# $\int_\mathbb{R} y \left( \int_\mathbb{R} I_B(x) f_{X,Y}(x,y) \,dx \right) \, dy = \int_\Omega Y I_{X^{-1}(B)} \, dP \quad ?$

Suppose $X$ and $Y$ are two random variables defined on a probability space $(\Omega, \mathcal{F},P)$ with joint density function $f_{X,Y}$. For any $B \in \mathcal{B}(\mathbb{R})$, why is it that $$\int_\mathbb{R} y \left( \int_\mathbb{R} I_B(x) f_{X,Y}(x,y) \,dx \right) \, dy = \int_\Omega Y I_{X^{-1}(B)} \, dP \quad ?$$ Note: This is one step needed in my attempt to prove that the elementary definition and theorectical definition of $E(Y|X)$ agree a.e. after applying Fubini's Theorem.

Thanks!

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The derivation here: math.stackexchange.com/questions/70402/… applies to $\mathbb{R}^2$ as well as $\mathbb{R}$. – Byron Schmuland Nov 7 '11 at 17:49
@ByronSchmuland: Thanks! When proving that the elementary definition and theorectical definition of $E(Y|X)$ agree a.e., how is Fubini's Theorem used? Is it used to exchange the order of two integrals over $\mathbb{R}$, or go from iterated integrals both of which over $\mathbb{R}$ to an integral over $\mathbb{R}^2$? – Ethan Nov 8 '11 at 3:51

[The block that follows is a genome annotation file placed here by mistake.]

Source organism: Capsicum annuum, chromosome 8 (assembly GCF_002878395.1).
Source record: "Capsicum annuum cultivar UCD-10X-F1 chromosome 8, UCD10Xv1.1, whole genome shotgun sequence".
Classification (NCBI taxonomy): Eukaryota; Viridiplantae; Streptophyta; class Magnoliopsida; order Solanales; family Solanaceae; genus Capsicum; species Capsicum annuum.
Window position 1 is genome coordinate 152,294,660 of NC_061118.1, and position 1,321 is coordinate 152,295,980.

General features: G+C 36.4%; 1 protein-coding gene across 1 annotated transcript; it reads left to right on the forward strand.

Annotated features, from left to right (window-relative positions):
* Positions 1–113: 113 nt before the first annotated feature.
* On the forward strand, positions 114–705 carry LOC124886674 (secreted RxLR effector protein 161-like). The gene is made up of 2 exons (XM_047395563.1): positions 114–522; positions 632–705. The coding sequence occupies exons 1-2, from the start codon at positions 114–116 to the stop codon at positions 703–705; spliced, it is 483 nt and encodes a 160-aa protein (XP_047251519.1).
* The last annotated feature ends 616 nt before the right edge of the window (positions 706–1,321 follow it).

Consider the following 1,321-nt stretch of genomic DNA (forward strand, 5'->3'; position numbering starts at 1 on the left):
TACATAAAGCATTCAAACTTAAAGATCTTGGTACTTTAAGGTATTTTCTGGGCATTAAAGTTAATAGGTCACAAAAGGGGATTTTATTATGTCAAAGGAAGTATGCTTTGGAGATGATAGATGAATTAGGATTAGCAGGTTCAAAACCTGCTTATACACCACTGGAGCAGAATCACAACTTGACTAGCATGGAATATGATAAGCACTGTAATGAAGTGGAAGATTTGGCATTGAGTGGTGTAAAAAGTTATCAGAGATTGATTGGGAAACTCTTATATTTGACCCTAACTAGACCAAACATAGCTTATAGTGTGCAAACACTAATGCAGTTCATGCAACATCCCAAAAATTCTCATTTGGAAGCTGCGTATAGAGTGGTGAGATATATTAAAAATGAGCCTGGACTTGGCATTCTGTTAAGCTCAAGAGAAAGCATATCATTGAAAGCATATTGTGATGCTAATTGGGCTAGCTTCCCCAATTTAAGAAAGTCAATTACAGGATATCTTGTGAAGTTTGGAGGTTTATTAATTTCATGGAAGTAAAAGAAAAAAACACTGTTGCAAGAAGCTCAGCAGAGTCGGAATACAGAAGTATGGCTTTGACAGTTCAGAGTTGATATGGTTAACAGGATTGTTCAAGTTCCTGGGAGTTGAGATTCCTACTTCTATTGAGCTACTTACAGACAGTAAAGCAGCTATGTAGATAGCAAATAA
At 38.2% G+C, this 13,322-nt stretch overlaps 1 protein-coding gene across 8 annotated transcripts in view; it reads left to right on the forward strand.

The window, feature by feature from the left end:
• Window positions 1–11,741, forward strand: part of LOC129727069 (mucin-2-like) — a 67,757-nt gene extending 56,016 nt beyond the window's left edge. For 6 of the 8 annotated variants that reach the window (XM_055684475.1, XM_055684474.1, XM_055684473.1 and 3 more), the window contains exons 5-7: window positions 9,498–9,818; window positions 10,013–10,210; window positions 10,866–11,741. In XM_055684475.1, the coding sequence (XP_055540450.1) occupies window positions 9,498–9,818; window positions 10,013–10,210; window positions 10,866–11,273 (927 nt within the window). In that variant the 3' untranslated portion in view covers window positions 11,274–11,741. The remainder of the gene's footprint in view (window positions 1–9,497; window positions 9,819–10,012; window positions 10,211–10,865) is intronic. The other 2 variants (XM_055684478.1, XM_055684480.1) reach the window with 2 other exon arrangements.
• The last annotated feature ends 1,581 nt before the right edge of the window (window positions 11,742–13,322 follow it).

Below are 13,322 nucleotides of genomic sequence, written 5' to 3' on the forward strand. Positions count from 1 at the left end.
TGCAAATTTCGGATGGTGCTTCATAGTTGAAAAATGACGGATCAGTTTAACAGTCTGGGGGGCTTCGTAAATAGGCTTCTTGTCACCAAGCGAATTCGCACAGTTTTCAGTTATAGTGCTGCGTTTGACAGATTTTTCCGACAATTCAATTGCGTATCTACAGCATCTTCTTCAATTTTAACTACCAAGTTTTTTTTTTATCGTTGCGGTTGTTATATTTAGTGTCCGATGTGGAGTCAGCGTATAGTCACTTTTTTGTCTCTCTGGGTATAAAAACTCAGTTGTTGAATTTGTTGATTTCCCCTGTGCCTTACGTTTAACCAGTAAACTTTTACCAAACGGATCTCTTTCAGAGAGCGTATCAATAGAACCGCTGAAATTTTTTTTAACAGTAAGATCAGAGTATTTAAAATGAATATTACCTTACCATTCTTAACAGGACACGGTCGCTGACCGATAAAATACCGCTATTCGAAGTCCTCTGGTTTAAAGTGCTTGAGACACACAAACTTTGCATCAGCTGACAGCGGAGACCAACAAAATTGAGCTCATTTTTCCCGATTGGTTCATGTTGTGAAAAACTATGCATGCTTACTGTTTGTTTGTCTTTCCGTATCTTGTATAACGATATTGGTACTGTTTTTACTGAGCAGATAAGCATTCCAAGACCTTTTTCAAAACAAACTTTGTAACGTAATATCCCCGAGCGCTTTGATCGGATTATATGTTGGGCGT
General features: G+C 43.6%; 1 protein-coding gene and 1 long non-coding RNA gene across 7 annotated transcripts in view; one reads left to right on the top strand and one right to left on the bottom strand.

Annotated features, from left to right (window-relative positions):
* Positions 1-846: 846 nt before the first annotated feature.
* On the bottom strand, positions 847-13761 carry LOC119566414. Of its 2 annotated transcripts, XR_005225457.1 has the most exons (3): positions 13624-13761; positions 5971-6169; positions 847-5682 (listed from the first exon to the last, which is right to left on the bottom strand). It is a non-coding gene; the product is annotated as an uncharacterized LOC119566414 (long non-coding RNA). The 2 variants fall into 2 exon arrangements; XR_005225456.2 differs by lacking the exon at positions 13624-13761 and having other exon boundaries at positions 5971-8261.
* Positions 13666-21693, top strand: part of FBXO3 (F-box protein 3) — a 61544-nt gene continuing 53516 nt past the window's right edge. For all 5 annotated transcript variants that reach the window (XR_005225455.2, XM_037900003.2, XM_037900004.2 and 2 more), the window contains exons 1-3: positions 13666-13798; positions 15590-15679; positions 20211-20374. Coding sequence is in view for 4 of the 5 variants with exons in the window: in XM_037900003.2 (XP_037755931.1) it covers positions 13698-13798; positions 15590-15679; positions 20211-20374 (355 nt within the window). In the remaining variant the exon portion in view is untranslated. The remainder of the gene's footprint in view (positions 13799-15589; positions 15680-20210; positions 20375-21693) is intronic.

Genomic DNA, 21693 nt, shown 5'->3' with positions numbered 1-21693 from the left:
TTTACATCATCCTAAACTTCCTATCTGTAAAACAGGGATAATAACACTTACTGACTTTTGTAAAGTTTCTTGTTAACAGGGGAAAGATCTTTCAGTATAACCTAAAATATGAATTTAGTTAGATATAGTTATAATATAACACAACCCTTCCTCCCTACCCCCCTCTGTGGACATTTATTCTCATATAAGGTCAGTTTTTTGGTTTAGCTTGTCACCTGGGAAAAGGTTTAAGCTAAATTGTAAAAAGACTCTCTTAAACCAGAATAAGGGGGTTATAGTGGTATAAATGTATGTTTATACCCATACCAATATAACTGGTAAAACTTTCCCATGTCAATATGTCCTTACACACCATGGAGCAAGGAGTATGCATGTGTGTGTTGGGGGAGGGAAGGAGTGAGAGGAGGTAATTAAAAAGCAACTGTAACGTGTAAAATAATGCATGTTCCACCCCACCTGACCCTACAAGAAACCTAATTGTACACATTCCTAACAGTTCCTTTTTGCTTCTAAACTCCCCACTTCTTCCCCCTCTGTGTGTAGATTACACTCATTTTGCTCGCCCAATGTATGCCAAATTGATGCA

I'm puzzled because the question I linked to has nothing to do with conditional expectation or Fubini's theorem. – Byron Schmuland Nov 8 '11 at 14:18
@ByronSchmuland: Sorry, I wasn't clearer. I tried to prove that the elementary definition and theorectical definition of $E(Y|X)$ agree a.e.. My last comment was asking how Fubini't Theorem was used in proving it: "Is it used to exchange the order of two integrals over $\mathbb{R}$, or go from iterated integrals both of which over $\mathbb{R}$ to an integral over $\mathbb{R}^2$?" – Ethan Nov 8 '11 at 16:11
Fubini's theorem will take you from the left hand side of Didier's equation to the left hand side of your equation. Is that what you mean? If not, I suggest that you rewrite your question, putting in more detail, and pointing out precisely which steps you need help with. That way you will get the benefit of the combined brainpower of the entire MSE community. – Byron Schmuland Nov 8 '11 at 18:28

## 1 Answer

Because $\displaystyle\iint_{\mathbb R^2} \varphi(x,y)f_{X,Y}(x,y)\mathrm dx\mathrm dy=E(\varphi(X,Y))=\int_\Omega\varphi(X,Y)\mathrm d\mathrm P$ for the function $\varphi$ defined on $\mathbb R^2$ by $\varphi(x,y)=y\cdot[x\in B]$, as soon as $Y$ is integrable.

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